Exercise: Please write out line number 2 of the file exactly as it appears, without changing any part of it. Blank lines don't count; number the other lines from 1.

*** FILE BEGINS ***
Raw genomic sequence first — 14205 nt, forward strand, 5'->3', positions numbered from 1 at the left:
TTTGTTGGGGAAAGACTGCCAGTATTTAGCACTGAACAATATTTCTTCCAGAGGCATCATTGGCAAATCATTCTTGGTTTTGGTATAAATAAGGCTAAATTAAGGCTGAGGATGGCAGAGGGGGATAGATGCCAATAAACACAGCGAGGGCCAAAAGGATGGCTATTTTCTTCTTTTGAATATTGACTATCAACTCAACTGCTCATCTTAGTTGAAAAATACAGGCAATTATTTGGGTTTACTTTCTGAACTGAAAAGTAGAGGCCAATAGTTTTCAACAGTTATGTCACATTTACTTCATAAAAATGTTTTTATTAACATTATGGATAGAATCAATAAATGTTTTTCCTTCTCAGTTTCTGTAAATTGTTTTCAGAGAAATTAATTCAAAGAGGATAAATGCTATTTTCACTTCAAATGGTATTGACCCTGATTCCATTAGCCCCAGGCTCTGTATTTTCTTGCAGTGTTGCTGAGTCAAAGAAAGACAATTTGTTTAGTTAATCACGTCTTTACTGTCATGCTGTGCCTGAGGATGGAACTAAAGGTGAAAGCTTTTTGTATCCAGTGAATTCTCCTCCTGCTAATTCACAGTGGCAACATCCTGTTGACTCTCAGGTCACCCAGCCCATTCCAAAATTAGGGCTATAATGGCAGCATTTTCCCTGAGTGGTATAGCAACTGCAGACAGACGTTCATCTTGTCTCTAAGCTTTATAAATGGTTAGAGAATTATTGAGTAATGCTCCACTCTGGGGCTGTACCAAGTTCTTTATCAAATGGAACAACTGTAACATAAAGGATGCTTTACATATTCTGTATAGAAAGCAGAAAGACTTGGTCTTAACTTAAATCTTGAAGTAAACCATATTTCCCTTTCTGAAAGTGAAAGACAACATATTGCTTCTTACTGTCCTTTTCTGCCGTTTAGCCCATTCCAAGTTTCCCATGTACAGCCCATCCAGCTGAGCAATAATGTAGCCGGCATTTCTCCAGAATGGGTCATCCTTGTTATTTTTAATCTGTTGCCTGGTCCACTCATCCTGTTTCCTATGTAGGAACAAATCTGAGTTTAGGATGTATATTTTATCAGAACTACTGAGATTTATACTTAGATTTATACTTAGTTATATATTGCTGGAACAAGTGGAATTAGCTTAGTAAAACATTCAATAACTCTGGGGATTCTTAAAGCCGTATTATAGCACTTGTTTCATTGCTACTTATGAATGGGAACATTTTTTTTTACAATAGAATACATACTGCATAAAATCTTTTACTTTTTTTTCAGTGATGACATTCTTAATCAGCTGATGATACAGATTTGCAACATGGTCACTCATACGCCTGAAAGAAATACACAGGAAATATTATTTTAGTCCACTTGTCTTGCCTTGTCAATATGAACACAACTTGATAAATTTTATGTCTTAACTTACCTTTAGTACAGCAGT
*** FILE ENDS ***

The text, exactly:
TTTGTTGGGGAAAGACTGCCAGTATTTAGCACTGAACAATATTTCTTCCAGAGGCATCATTGGCAAATCATTCTTGGTTTTGGTATAAATAAGGCTAAATTAAGGCTGAGGATGGCAGAGGGGGATAGATGCCAATAAACACAGCGAGGGCCAAAAGGATGGCTATTTTCTTCTTTTGAATATTGACTATCAACTCAACTGCTCATCTTAGTTGAAAAATACAGGCAATTATTTGGGTTTACTTTCTGAACTGAAAAGTAGAGGCCAATAGTTTTCAACAGTTATGTCACATTTACTTCATAAAAATGTTTTTATTAACATTATGGATAGAATCAATAAATGTTTTTCCTTCTCAGTTTCTGTAAATTGTTTTCAGAGAAATTAATTCAAAGAGGATAAATGCTATTTTCACTTCAAATGGTATTGACCCTGATTCCATTAGCCCCAGGCTCTGTATTTTCTTGCAGTGTTGCTGAGTCAAAGAAAGACAATTTGTTTAGTTAATCACGTCTTTACTGTCATGCTGTGCCTGAGGATGGAACTAAAGGTGAAAGCTTTTTGTATCCAGTGAATTCTCCTCCTGCTAATTCACAGTGGCAACATCCTGTTGACTCTCAGGTCACCCAGCCCATTCCAAAATTAGGGCTATAATGGCAGCATTTTCCCTGAGTGGTATAGCAACTGCAGACAGACGTTCATCTTGTCTCTAAGCTTTATAAATGGTTAGAGAATTATTGAGTAATGCTCCACTCTGGGGCTGTACCAAGTTCTTTATCAAATGGAACAACTGTAACATAAAGGATGCTTTACATATTCTGTATAGAAAGCAGAAAGACTTGGTCTTAACTTAAATCTTGAAGTAAACCATATTTCCCTTTCTGAAAGTGAAAGACAACATATTGCTTCTTACTGTCCTTTTCTGCCGTTTAGCCCATTCCAAGTTTCCCATGTACAGCCCATCCAGCTGAGCAATAATGTAGCCGGCATTTCTCCAGAATGGGTCATCCTTGTTATTTTTAATCTGTTGCCTGGTCCACTCATCCTGTTTCCTATGTAGGAACAAATCTGAGTTTAGGATGTATATTTTATCAGAACTACTGAGATTTATACTTAGATTTATACTTAGTTATATATTGCTGGAACAAGTGGAATTAGCTTAGTAAAACATTCAATAACTCTGGGGATTCTTAAAGCCGTATTATAGCACTTGTTTCATTGCTACTTATGAATGGGAACATTTTTTTTTACAATAGAATACATACTGCATAAAATCTTTTACTTTTTTTTCAGTGATGACATTCTTAATCAGCTGATGATACAGATTTGCAACATGGTCACTCATACGCCTGAAAGAAATACACAGGAAATATTATTTTAGTCCACTTGTCTTGCCTTGTCAATATGAACACAACTTGATAAATTTTATGTCTTAACTTACCTTTAGTACAGCAGT